- The Washington Times - Saturday, September 27, 2003

RAMALLAH, West Bank — Yasser Arafat’s Fatah party yesterday put together a new Palestinian Cabinet, replacing a U.S.-backed security chief with an Arafat loyalist and bringing in nearly a dozen new faces from Fatah and smaller factions.

With the ouster of security chief Mohammed Dahlan, it appears even less likely that the Palestinian security forces will begin dismantling militant groups, as required by the U.S.-backed “road map” peace plan. Israel has said it will not move on the plan unless such action is taken.

In the Gaza Strip, about 1,000 Dahlan supporters staged a protest, burning pictures of Fatah officials.

The Cabinet formation came a day after a Palestinian gunman sneaked into a Jewish West Bank settlement where residents were celebrating the start of the Jewish New Year, knocked on the door of a trailer home and shot and killed a man and a baby girl.



It was the first deadly attack by Palestinians since Israel’s security Cabinet decided Sept. 11 to remove Mr. Arafat. Israel has not said when it would take action against the Palestinian leader, but it is believed the trigger could be a major Palestinian terror attack with many Israeli casualties.

Israel and the United States have been trying to sideline Mr. Arafat, accusing him of encouraging terror attacks and blocking peace efforts. However, Mr. Arafat retains significant power, and the incoming Palestinian prime minister, Ahmed Qureia, has given the Arafat-controlled Fatah movement considerable say in forming the Cabinet.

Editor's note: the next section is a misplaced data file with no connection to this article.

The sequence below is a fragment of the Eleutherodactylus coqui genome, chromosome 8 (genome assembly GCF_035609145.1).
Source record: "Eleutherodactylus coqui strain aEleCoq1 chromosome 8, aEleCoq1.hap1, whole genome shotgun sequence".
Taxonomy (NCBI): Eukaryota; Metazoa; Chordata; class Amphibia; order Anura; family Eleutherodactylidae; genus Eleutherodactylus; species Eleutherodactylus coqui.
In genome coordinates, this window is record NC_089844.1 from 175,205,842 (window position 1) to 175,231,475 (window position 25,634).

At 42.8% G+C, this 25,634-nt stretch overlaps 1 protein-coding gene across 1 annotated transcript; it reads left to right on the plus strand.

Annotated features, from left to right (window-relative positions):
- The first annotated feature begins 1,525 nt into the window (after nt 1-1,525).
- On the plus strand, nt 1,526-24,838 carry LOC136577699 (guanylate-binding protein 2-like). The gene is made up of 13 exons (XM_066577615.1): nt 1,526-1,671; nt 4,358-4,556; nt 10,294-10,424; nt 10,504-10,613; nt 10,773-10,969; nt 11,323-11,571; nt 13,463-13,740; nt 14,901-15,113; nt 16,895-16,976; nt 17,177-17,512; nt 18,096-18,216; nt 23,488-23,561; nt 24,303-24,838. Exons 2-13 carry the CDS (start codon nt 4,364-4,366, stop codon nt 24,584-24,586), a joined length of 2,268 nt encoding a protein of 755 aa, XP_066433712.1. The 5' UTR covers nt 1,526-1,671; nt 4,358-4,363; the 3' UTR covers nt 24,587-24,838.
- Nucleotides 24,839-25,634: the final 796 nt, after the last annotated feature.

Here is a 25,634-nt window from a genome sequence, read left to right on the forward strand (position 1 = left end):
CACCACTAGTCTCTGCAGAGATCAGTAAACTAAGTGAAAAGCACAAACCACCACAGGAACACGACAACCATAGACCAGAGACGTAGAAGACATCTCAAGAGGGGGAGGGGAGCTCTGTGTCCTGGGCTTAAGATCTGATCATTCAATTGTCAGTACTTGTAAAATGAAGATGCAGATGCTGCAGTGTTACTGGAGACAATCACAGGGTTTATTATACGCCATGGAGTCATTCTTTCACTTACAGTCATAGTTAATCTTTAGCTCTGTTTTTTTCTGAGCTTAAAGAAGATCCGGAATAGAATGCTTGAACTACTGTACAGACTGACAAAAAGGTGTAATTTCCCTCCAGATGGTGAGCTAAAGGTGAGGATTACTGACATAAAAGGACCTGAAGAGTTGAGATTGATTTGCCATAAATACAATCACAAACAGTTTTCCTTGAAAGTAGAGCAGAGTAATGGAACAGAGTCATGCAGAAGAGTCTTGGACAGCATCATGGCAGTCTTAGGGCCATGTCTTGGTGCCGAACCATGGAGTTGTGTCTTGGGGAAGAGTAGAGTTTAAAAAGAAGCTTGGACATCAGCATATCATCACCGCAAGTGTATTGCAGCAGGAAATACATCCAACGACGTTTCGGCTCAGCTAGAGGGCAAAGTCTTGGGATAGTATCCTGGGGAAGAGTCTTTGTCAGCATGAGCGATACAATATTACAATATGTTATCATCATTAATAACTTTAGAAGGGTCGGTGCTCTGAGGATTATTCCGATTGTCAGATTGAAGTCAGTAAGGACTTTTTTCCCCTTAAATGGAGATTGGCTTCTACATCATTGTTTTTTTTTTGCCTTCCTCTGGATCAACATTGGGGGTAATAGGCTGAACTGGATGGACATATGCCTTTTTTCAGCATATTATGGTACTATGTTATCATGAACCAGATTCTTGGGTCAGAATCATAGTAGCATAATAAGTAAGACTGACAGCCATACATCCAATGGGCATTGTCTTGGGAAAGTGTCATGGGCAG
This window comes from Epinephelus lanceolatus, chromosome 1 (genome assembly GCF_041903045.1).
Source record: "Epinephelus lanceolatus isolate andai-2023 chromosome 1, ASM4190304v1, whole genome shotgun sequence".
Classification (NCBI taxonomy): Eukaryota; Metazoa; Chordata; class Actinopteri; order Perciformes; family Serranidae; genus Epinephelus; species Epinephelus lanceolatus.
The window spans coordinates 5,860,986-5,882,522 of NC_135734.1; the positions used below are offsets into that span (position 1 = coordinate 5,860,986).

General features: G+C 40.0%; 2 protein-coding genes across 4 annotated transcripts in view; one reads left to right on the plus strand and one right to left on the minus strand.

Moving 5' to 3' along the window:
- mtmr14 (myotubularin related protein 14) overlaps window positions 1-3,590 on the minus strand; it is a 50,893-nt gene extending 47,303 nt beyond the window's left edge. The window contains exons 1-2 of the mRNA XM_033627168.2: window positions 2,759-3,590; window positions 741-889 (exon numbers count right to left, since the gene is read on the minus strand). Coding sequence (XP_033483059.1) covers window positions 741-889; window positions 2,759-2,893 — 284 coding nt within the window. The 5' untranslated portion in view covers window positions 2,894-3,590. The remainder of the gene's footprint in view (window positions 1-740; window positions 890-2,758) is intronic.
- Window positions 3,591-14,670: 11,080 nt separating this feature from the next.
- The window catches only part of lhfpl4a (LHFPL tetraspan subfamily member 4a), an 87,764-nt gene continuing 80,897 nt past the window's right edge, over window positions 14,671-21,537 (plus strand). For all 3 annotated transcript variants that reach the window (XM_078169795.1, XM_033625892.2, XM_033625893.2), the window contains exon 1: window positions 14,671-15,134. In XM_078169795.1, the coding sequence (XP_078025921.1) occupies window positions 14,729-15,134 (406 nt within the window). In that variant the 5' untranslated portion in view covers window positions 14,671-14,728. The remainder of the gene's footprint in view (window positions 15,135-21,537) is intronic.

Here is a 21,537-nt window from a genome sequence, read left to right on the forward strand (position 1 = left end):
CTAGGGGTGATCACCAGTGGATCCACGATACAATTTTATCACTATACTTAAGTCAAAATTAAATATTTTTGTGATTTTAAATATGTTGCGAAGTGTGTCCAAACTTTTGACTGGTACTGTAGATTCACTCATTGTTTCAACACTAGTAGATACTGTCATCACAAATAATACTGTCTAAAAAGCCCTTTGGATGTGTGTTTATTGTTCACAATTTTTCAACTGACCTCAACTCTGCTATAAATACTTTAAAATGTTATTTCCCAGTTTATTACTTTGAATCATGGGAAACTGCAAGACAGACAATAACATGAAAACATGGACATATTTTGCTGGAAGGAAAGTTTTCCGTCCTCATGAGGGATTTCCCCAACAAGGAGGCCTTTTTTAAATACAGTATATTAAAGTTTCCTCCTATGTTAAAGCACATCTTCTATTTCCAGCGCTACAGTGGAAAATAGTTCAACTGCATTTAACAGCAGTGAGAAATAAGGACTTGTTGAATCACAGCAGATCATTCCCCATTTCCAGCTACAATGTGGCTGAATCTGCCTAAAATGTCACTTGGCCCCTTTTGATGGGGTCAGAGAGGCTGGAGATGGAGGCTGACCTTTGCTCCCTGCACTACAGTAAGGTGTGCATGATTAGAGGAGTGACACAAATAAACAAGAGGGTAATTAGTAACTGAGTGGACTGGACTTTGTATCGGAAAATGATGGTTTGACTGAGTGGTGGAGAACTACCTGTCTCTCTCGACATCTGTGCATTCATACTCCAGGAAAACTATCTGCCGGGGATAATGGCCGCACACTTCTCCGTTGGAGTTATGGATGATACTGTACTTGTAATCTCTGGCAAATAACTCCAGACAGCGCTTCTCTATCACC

Fatah leaders yesterday named 23 ministers of the Cabinet. The remaining one to three slots will be filled in coming days, and the Cabinet then will be presented to the Palestinian parliament for approval, the officials said.

In a reflection of Mr. Arafat’s sway over the process, a longtime ally, Maj. Gen. Nasser Yousef, was named to the post of interior minister, putting him in charge of the security forces, Palestinian officials said.

Outgoing Prime Minister Mahmoud Abbas had held the title of interior minister in his government, but the security chief in effect was Mr. Dahlan, who enjoyed U.S. support, even though he also backed away from cracking down on militants.

During Mr. Abbas’ four months in office, Mr. Arafat was constantly wrangling with his prime minister over control of the security forces. Mr. Arafat commanded four branches, and Mr. Abbas — as interior minister — had control over the other four.

Under the new arrangement, Mr. Arafat heads a 12-member national security council that will set policy and work with the interior minister. Gen. Yousef has worked with Mr. Arafat for nearly four decades.

Several Arafat supporters, including Yasser Abed Rabbo and Saeb Erekat, were brought back into the Cabinet, after Mr. Abbas kept them out of his government.

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